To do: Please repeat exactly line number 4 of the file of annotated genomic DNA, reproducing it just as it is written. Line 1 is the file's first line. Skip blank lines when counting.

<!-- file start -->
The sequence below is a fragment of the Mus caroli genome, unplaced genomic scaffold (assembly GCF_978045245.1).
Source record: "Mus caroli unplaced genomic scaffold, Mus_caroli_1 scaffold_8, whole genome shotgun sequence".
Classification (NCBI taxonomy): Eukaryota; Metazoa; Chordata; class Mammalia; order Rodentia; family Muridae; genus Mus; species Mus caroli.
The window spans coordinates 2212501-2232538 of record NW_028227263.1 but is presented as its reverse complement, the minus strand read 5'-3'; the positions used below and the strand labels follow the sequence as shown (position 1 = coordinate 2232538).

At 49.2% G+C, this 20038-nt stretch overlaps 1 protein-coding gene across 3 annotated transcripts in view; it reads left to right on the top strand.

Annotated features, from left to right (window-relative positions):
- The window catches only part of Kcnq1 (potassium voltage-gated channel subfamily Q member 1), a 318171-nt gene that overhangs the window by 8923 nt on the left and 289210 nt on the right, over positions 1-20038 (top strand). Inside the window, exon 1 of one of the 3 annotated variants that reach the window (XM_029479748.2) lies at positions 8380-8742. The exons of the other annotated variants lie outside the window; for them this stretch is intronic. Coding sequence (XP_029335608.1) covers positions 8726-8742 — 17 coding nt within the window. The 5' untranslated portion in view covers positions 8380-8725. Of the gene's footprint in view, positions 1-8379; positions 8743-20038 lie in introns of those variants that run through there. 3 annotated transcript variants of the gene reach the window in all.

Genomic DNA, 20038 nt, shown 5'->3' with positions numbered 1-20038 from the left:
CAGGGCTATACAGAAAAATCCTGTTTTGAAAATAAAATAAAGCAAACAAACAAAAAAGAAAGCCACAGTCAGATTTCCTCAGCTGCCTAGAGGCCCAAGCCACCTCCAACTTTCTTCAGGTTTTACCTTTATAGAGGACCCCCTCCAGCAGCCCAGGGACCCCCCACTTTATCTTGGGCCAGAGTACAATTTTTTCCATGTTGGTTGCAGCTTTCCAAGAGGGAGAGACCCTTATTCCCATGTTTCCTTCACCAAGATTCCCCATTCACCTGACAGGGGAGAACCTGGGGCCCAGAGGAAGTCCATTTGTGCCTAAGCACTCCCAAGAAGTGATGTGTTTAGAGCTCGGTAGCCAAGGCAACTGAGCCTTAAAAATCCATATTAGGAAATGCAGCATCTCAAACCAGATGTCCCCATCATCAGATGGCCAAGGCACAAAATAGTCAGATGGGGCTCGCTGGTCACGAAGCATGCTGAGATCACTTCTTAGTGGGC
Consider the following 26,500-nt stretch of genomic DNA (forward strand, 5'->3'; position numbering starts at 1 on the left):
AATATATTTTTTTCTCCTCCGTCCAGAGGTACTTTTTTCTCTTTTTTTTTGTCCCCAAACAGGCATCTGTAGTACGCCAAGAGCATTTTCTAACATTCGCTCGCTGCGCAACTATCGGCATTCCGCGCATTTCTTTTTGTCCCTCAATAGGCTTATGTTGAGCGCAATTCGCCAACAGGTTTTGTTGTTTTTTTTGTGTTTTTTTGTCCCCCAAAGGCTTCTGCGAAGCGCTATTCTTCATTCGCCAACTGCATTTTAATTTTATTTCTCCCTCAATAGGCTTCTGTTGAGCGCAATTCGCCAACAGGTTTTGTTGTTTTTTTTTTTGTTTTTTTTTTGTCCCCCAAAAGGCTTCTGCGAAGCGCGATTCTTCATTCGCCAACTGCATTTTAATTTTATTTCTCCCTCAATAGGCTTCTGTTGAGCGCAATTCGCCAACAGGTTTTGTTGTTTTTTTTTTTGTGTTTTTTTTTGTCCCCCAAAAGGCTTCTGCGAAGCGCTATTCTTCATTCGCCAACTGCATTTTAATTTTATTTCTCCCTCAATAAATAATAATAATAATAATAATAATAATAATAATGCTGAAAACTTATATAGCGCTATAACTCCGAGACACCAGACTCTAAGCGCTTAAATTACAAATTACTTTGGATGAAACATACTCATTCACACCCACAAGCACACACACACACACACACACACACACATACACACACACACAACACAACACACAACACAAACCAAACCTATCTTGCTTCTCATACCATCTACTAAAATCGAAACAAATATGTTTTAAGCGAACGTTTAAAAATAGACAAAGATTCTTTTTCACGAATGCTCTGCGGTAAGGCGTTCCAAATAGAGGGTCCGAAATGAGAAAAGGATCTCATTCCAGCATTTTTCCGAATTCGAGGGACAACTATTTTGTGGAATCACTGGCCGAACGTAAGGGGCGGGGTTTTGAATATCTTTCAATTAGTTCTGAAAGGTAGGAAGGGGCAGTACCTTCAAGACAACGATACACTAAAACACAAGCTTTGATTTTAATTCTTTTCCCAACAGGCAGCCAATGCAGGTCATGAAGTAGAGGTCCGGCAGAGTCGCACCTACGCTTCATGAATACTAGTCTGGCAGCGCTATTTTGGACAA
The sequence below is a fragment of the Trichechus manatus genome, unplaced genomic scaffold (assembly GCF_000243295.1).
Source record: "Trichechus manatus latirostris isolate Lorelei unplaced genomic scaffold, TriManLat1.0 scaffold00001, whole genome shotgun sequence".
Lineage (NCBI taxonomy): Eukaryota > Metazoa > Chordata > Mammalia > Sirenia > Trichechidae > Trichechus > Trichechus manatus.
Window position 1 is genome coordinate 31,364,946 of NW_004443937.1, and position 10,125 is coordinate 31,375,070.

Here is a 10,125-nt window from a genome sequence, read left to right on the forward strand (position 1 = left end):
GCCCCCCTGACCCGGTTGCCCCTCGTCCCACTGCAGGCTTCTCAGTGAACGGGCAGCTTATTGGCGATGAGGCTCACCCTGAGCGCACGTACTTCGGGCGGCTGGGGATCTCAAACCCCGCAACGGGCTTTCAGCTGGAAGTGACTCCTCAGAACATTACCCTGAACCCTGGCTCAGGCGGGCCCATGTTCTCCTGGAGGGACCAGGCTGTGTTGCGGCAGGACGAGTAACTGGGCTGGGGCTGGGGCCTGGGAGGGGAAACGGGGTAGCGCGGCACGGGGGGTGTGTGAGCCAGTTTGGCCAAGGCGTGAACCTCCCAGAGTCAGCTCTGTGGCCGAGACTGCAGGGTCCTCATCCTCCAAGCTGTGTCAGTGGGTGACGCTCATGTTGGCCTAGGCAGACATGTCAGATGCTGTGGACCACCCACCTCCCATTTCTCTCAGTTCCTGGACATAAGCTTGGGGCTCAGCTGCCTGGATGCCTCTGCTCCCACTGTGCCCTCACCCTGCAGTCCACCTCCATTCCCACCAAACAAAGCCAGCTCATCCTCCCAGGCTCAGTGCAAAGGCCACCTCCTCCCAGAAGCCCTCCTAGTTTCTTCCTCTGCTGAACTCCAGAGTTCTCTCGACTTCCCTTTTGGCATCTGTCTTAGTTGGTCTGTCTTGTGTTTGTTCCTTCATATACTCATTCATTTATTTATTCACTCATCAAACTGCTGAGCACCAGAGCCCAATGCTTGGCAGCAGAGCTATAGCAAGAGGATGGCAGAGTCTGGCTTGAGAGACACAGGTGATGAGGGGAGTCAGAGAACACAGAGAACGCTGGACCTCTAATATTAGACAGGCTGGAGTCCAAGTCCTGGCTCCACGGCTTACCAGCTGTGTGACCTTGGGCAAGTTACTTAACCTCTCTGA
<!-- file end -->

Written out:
The window spans coordinates 2212501-2232538 of record NW_028227263.1 but is presented as its reverse complement, the minus strand read 5'-3'; the positions used below and the strand labels follow the sequence as shown (position 1 = coordinate 2232538).